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+ Camera Obscura - Let's Get Out of This Country
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+ Various Artists - Tibetan And Bhutanese Instrumental And Folk Music, Volume 2
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+ Cex - Actual Fucking
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+ Function - The Secret Miracle Fountain
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+ Calexico - Garden Ruin (Review #2)
+ Calexico - Garden Ruin (Review #1)
+ The Flaming Lips - At War With The Mystics
+ The Glass Family - Sleep Inside This Wheel
+ Various Artists - Songs For Sixty Five Roses
+ The Fiery Furnaces - Bitter Tea
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The Breeders
Title TK

It strikes me that this review is a bit like the latest release by our favorite twin-sister, hard-livin' band, The Breeders: rather late. (Even the name, publishing jargon for "to come," reinforces the feeling of delayed arrival.) In my case, blame illness and good ol' procrastination. In the case of The Breeders, there are more complex excuses. Still, a welcome return to recorded media shows that the fire's still burning strong in the Deals' metaphorical bong.

In the wake of 1993's phenomenal Last Splash, in which a fickle public managed to catch on to a truly worthy minor-league band's catchiest tune, "Cannonball," and make it a bona-fide radio hit, some weirdness hit the band. Bandleader Kim Deal's twin sis and fellow Breeder, Kelley, was incapacitated by drug-related problems that put her in rehab and out of commission indefinitely. Various other members had peeled off to find their own projects as time ticked away, leaving Kim with a head full of songs and no band.

What followed was, well, pretty much everything Kim Deal could think to do to keep herself busy. An underrated album appeared in 1995 under the just moniker The Amps, followed by a healthy tour of the U.S. and abroad. Dissatisfied with further tries at new band lineups, Kim became so frustrated that she learned to play the damn drums herself and recorded three tracks that ended up on Title TK as-is: "Too Alive," "Forced to Drive," and "The She." Sworn to a fierce analog ethic, Kim and Kelley finally joined up in Austin in 1999 to record again, with Kim playing pretty much all the instruments. The analog philosophy, dubbed "All Wave," led to the natural choice of Steve Albini to produce this new material. A chance meeting with members of legendary L.A. punk band Fear brought much-needed serendipity. Like a flash, Kim and Kelley packed their bags and moved to East L.A., the home of Fear guys Richard Presley (guitar), Mando Lopez (bass) and drummer Andrew Jaimez (later replaced by Jose Medeles), to continue the vibe that would form an indestructible rock 'n' roll force of nature: The Breeders' return.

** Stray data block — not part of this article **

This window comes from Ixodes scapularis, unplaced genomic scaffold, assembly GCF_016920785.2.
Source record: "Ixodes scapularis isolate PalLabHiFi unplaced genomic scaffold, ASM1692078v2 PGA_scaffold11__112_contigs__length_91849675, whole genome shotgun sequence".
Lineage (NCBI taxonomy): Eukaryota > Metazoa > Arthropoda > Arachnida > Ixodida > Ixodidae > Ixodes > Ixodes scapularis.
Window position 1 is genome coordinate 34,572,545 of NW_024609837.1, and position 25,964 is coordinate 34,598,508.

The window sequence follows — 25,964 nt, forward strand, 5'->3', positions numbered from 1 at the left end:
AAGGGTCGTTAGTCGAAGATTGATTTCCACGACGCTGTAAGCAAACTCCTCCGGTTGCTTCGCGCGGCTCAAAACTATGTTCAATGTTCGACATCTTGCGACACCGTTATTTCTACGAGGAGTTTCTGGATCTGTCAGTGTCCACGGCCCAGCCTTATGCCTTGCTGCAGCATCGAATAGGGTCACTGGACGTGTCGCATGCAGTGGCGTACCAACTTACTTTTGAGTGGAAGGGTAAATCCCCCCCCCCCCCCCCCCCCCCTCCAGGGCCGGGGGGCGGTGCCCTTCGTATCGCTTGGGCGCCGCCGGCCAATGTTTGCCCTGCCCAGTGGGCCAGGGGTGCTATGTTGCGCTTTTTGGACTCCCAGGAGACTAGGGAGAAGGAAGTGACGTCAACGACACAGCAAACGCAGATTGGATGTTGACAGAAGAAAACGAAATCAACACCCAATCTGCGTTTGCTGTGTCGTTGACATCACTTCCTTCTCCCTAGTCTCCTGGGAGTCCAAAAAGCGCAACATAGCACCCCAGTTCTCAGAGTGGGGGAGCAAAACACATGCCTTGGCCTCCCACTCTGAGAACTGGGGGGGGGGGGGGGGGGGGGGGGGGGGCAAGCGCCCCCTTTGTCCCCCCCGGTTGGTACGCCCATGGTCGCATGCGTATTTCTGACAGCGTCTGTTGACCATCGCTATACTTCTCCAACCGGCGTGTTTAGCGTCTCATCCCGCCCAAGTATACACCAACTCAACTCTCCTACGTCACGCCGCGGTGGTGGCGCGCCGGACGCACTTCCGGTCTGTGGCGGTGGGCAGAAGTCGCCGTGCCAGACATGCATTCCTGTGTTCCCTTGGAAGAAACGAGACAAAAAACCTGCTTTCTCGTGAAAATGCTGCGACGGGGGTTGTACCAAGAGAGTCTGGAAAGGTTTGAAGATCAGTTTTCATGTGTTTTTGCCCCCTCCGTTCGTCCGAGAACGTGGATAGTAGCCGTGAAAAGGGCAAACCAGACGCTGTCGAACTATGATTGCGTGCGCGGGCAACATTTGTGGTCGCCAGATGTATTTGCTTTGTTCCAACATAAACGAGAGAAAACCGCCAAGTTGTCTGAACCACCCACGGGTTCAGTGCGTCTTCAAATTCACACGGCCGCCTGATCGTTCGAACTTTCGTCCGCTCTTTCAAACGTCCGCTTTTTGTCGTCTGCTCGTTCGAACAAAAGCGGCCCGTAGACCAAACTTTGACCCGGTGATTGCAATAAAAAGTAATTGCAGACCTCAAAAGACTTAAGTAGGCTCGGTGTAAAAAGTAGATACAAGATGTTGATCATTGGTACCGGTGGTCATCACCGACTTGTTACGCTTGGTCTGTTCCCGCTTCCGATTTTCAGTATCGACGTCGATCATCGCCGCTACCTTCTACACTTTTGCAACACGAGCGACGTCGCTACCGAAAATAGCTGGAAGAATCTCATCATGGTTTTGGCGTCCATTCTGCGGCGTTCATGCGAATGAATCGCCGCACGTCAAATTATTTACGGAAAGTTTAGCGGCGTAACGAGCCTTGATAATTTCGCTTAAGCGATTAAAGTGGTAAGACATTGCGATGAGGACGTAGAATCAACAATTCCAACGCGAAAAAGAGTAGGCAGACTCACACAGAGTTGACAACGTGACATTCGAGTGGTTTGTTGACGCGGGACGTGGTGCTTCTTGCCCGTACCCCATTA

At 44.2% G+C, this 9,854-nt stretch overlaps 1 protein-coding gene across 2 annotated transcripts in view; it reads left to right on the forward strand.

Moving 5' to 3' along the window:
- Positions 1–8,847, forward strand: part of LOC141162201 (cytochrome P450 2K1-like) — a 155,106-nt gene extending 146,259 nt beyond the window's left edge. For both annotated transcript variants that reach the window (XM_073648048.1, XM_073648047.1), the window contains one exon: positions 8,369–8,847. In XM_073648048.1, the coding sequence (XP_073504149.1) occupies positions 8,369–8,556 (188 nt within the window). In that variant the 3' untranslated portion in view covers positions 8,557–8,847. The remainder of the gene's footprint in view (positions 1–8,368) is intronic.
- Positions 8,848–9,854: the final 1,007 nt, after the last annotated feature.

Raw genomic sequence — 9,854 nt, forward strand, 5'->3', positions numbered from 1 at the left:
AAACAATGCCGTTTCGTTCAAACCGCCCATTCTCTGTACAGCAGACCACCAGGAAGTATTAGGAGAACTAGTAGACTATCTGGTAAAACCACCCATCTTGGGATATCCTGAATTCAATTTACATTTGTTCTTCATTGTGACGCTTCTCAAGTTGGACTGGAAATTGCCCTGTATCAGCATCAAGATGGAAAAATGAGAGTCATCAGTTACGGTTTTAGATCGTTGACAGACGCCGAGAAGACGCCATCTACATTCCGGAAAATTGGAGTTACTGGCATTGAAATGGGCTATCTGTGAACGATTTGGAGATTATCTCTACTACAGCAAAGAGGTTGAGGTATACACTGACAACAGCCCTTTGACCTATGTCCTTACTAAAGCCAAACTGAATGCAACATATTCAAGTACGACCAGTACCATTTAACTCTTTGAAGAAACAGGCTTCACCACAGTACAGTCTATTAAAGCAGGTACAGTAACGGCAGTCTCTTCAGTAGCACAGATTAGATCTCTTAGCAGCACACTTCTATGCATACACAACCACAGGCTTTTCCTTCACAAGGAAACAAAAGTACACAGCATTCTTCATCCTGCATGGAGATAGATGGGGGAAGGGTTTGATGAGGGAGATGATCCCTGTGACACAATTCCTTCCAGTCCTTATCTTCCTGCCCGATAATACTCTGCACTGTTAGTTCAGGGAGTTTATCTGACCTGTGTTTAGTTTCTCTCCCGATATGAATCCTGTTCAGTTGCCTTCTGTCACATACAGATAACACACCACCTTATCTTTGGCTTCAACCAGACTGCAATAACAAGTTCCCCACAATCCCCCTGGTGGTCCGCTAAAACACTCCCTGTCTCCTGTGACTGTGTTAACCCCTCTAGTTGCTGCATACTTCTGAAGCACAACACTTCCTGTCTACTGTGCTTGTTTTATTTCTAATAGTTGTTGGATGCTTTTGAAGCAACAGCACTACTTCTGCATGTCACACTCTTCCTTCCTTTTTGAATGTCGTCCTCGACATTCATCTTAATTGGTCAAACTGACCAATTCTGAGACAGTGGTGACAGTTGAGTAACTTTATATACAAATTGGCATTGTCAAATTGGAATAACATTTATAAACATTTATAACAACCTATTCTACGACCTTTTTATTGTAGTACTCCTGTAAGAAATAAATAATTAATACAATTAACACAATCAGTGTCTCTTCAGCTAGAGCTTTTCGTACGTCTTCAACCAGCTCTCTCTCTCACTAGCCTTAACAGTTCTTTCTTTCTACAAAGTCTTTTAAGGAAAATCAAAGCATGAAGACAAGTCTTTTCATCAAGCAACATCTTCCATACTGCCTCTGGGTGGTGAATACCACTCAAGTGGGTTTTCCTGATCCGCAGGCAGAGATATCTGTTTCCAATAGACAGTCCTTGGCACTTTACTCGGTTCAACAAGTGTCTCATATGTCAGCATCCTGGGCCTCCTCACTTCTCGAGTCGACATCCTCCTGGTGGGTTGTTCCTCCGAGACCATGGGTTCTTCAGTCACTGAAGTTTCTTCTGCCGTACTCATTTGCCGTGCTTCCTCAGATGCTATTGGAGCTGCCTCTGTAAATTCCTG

Title TK is the result of this quest, documenting the potency and offbeat sensibilities of the twins and their new friends. Fortunately, perhaps because of the passage of time, this record bears less resemblance to Last Splash than some might expect. The ever-present 4/4 backbeat and skeletal arrangements of various sounds dropping in and out here and there hark back to Last Splash's predecessor, Pod. There's a lot of empty space in these songs, the better to focus on Kim and Kelley's up-front vocal harmonies and classically off-kilter lyrical ideas.

Another pot reference, echoing the "bong in this reggae song" line from "Cannonball," supplies some continuity, however obscure. In the band-credited song "Sinister Foxx," the repeated lyric "Has anyone seen the iguana?" recalls the notion that pot dealers all have terrariums, ostensibly for a pet iguana, albeit a forever-absent one. Some things never change, and rather than cleaning up completely and denying their nature, The Breeders acknowledge a certain relationship with mind-altering substances that they feel is worth a mention. Anything less just wouldn't be honest.

The Breeders choose to revisit the tune "Full On Idle," last heard on the Amps' self-titled record; the new version is cleaner than the original. In fact, it is among the two or three least distorted songs on the album. Upon reflection, it makes sense that a songwriter like Kim Deal would try out a different vibe from one record to the next. What would be the purpose of duplication? Perhaps the new and returning bandmembers simply couldn't live without the song. They would not be alone. It's satisfying to listen to this track, knowing that the Amps version wielded only half of the Deal twins' collective power. Kelley Deal, a solo artist in her own right, certainly deserves a welcome back into the fold; this jangling second take may be just that.

And it's all "All Wave," all the time. Every bit of processing, every squawk of noise, is the result of the vibrations of vocal cords and various other cords and objects picked up magnetically. Just as Kim wanted it, no foolin' with Pro Tools and beat boxes. The last track, "Huffer," utilizes more or less all the instruments at once in a recognizably "Cannonball" style. The presentation is grand and majestic, a celebration of the purity and power of a the newest old band you've heard in a while. "Da dahs" and "la las" abound from the ladies, who seem simply happy to feel the greatness again.

by Bob Toevs

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